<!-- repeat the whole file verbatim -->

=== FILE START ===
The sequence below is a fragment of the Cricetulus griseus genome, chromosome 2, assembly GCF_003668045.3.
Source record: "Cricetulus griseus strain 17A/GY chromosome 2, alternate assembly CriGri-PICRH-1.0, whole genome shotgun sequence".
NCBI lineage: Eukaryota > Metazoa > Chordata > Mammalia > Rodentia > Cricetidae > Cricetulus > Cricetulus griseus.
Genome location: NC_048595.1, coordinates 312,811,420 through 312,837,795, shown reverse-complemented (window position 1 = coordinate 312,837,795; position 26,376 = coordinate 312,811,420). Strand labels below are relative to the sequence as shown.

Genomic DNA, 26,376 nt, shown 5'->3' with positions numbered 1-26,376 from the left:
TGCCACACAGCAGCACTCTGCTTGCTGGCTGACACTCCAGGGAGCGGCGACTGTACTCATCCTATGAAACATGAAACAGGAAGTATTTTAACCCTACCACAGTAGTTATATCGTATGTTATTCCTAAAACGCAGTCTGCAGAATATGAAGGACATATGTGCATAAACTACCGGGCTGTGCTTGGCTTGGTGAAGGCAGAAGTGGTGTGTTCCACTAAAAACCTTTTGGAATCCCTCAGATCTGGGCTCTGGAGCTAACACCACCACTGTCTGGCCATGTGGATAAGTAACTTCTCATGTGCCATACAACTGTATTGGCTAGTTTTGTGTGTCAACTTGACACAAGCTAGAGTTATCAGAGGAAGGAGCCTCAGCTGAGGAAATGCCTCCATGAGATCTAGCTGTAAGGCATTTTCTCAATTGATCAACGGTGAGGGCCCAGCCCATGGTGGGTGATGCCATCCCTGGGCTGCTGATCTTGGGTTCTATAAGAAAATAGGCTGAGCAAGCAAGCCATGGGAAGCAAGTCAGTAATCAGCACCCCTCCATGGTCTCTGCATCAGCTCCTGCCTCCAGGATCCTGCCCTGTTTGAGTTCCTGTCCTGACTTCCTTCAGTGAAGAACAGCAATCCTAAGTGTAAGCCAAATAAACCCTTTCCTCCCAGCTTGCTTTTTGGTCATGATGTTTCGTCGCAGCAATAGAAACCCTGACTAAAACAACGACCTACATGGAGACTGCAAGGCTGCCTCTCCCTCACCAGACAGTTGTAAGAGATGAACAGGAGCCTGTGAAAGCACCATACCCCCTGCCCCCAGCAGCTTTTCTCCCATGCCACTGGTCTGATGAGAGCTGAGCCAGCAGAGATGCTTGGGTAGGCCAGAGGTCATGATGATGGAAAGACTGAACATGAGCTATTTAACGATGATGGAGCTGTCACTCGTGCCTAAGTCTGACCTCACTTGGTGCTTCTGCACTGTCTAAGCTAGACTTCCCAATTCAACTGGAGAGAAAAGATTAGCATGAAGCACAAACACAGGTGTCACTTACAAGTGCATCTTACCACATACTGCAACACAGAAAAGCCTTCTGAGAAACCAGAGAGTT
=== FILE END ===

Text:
The sequence below is a fragment of the Cricetulus griseus genome, chromosome 2, assembly GCF_003668045.3.
Source record: "Cricetulus griseus strain 17A/GY chromosome 2, alternate assembly CriGri-PICRH-1.0, whole genome shotgun sequence".
NCBI lineage: Eukaryota > Metazoa > Chordata > Mammalia > Rodentia > Cricetidae > Cricetulus > Cricetulus griseus.
Genome location: NC_048595.1, coordinates 312,811,420 through 312,837,795, shown reverse-complemented (window position 1 = coordinate 312,837,795; position 26,376 = coordinate 312,811,420). Strand labels below are relative to the sequence as shown.

Genomic DNA, 26,376 nt, shown 5'->3' with positions numbered 1-26,376 from the left:
TGCCACACAGCAGCACTCTGCTTGCTGGCTGACACTCCAGGGAGCGGCGACTGTACTCATCCTATGAAACATGAAACAGGAAGTATTTTAACCCTACCACAGTAGTTATATCGTATGTTATTCCTAAAACGCAGTCTGCAGAATATGAAGGACATATGTGCATAAACTACCGGGCTGTGCTTGGCTTGGTGAAGGCAGAAGTGGTGTGTTCCACTAAAAACCTTTTGGAATCCCTCAGATCTGGGCTCTGGAGCTAACACCACCACTGTCTGGCCATGTGGATAAGTAACTTCTCATGTGCCATACAACTGTATTGGCTAGTTTTGTGTGTCAACTTGACACAAGCTAGAGTTATCAGAGGAAGGAGCCTCAGCTGAGGAAATGCCTCCATGAGATCTAGCTGTAAGGCATTTTCTCAATTGATCAACGGTGAGGGCCCAGCCCATGGTGGGTGATGCCATCCCTGGGCTGCTGATCTTGGGTTCTATAAGAAAATAGGCTGAGCAAGCAAGCCATGGGAAGCAAGTCAGTAATCAGCACCCCTCCATGGTCTCTGCATCAGCTCCTGCCTCCAGGATCCTGCCCTGTTTGAGTTCCTGTCCTGACTTCCTTCAGTGAAGAACAGCAATCCTAAGTGTAAGCCAAATAAACCCTTTCCTCCCAGCTTGCTTTTTGGTCATGATGTTTCGTCGCAGCAATAGAAACCCTGACTAAAACAACGACCTACATGGAGACTGCAAGGCTGCCTCTCCCTCACCAGACAGTTGTAAGAGATGAACAGGAGCCTGTGAAAGCACCATACCCCCTGCCCCCAGCAGCTTTTCTCCCATGCCACTGGTCTGATGAGAGCTGAGCCAGCAGAGATGCTTGGGTAGGCCAGAGGTCATGATGATGGAAAGACTGAACATGAGCTATTTAACGATGATGGAGCTGTCACTCGTGCCTAAGTCTGACCTCACTTGGTGCTTCTGCACTGTCTAAGCTAGACTTCCCAATTCAACTGGAGAGAAAAGATTAGCATGAAGCACAAACACAGGTGTCACTTACAAGTGCATCTTACCACATACTGCAACACAGAAAAGCCTTCTGAGAAACCAGAGAGTT